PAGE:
Design architect Duda|Paine Architects of Durham, North Carolina, record architect HKS of Atlanta, and interior architect Gensler (Atlanta) collaborated on NCR’s 762,000-square-foot (71,000 sq m) headquarters campus in Atlanta, which opened in October 2018. It is a project of developer Cousins Properties, owner’s representative JLL, and NCR. Located near Tech Square—Atlanta’s technology and higher education hub—NCR’s new global headquarters is expected to attract the next generation of engineers and creative employees entering today’s evolving workforce.
Los Angeles–based CIM Group’s $5 billion Centennial Yards, one of the largest mixed-use projects in the Southeast, is another example of still-robust building activity, says Moody’s senior economist Ilir Hysa. “The ongoing project will take 10 to 15 years to complete and includes new residential, hotel, retail, and office space, as well as enhancements in infrastructure and green space in the downtown area,” Hysa says.
“Construction activity will be supported by projects in the periphery of the metro area, too. For example, a 916-unit housing development is planned to be built in Peachtree Corners in Gwinnett County, about 15 miles northeast of Atlanta.”
Robust building as well as expansion in outsize professional services and health care pushed the jobless rate to 2.9 percent in September, the lowest for Atlanta since tracking began. “In such a tight labor market, finding qualified workers will remain the main headache for builders and other employers,” Hysa adds. “A lack of significant wage pressures, especially in blue-collar positions, has some workers working multiple jobs to supplement their income and keep up with the higher cost of living.”
Georgia’s film industry also has been an economic boon for the real estate industry, notes Banks. “And it will continue to be so unless the folks down at the Gold Dome screw it up for the rest of us,” he says, referring to the “heartbeat” bill passed at the state capitol that would prohibit abortions after a heartbeat can be detected in a fetus.
With such economic success come challenges, of course. “Restaurateurs . . . are facing significant personnel shortages, as well as increasing food costs, construction costs, and rents,” says Banks. “Food and beverage sales may be up 4 percent this year, but we’ve increased the number of available seats by probably twice that. And as much as I wish differently, the answer to every empty retail space can’t be ‘put a restaurant in it.’”
Attainable housing is an increasing concern because multifamily development is not meeting increasing demand and rents continue to rise. “A path to more diverse and affordable housing may be through eventual overdevelopment, resulting in competition for tenants driving down rents,” says Cooper Carry’s Cantley. “Increasing traffic congestion is in many ways driving development to walkable urban areas served by transit, which is of limited supply. Also, suburban development is taking on a more walkable urban mixed-use form that greatly reduces the need for driving trips between single-use developments.”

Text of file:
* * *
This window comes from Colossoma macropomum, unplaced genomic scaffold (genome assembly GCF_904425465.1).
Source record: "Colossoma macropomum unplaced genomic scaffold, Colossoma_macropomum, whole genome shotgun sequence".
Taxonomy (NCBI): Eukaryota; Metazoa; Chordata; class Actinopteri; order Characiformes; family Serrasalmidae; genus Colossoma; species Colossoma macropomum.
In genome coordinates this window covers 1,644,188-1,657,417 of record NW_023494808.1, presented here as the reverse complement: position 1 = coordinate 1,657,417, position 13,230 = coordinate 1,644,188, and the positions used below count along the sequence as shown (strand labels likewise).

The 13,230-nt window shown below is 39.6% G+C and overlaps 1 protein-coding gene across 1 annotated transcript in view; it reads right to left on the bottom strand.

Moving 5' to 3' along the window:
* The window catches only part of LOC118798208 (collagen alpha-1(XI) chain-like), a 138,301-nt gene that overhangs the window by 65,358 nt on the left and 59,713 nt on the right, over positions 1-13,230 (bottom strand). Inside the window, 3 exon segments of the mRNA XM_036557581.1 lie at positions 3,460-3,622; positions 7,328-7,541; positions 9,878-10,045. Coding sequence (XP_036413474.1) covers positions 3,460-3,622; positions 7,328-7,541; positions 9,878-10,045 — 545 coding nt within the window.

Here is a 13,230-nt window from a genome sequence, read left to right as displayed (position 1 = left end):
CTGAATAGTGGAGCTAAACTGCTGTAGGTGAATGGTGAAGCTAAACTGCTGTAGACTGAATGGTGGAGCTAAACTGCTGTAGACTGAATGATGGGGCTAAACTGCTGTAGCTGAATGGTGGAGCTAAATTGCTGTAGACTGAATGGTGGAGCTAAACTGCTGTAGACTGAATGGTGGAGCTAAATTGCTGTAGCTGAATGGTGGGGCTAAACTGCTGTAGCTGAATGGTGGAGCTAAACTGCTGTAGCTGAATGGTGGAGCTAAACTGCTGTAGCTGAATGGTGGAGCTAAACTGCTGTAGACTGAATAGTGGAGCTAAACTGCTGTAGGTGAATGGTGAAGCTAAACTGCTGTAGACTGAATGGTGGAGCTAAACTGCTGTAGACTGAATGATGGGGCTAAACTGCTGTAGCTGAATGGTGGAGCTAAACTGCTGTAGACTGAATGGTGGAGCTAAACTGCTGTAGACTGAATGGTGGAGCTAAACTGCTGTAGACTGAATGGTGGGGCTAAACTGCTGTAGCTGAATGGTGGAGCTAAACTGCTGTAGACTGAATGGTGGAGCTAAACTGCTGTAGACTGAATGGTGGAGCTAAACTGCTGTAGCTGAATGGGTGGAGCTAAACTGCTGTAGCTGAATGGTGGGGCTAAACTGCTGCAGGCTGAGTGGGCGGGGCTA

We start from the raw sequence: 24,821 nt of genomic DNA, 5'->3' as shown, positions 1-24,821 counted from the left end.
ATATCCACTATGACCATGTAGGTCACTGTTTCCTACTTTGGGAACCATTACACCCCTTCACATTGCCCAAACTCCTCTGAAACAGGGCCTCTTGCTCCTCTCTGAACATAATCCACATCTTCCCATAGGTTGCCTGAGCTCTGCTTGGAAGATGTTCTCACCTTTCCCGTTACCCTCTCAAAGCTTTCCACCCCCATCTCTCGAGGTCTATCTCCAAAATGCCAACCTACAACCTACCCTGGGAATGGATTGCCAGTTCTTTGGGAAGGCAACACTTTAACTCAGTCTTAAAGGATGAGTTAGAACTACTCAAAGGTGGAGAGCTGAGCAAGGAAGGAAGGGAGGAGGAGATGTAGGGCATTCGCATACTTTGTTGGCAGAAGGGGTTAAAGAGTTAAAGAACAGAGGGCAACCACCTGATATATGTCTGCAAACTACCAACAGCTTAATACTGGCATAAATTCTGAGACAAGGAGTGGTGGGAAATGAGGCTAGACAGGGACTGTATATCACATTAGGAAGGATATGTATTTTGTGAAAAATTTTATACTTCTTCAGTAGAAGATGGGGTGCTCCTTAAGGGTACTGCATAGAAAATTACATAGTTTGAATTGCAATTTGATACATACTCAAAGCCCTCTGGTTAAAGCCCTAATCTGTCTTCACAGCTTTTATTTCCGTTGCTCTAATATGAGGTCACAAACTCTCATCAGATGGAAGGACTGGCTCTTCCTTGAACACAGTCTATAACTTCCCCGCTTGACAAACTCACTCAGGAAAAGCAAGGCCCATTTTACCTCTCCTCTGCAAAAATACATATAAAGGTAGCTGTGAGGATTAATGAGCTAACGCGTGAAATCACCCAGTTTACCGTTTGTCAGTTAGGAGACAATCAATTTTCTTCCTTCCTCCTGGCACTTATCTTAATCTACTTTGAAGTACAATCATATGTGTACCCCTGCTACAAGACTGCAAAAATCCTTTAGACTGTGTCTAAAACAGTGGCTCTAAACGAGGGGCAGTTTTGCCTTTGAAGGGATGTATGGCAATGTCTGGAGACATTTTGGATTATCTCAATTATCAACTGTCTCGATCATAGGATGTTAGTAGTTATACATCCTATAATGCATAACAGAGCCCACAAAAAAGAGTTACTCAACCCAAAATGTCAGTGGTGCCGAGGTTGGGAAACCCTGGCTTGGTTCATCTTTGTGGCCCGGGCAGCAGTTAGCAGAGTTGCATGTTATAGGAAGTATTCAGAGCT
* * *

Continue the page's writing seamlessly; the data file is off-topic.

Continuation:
While residential rental is leveling off somewhat, office demand—particularly in the urban core—is strengthening, and industrial real estate remains a star performer in the Miami area, says Neisen Kasdin, managing partner of law firm Akerman’s Miami office and a former mayor of Miami Beach.
“Office is strong, with submarkets developing for hedge fund and private equity players like Barry Sternlicht and Carl Icahn relocating to the Miami area,” says Kasdin. “Triple-A condo locations for smaller luxury buildings continue to move forward. There is a lot of condo inventory, but no evidence of distress since the projects have low leverage with strong sponsors and large cash deposits before commencement of construction.”
The second phase of the Miami Design District has opened, Kasdin notes. The district is dedicated to innovative fashion, design, architecture, and dining experiences and is owned by Miami Design District Associates, a partnership between Dacra, founded and owned by entrepreneur Craig Robins, and L Catterton Real Estate, a global real estate development and investment fund.
In addition, the $4 billion mixed-use development Miami Worldcenter—second only to New York’s Hudson Yards in vision—is proceeding according to plans.
“Miami Worldcenter occupies 27 acres in the heart of downtown Miami and is one of the largest private real estate developments underway in the United States,” Given adds. “Some 85 percent of the projects have either gone vertical or are going to start in the next 12 months. Also, Virgin Trains USA has broken ground to expand passenger rail service from Miami to Orlando. Passenger service on Virgin Trains, formerly Brightline, from Miami to Orlando is expected to begin in 2022.”
Another impressive real estate development is PortMiami cruise terminals. Carnival Corporation, MSC Cruises, Norwegian Cruise Line Holdings, and Virgin Voyages are each building enormous cruise terminals at PortMiami. Total construction costs exceed $1 billion, says Kwame Donaldson, senior economist at Moody’s. “In addition, Virgin Trains just reached a deal to connect the cruise terminals via high-speed rail to other cities in South Florida and Orlando,” he adds.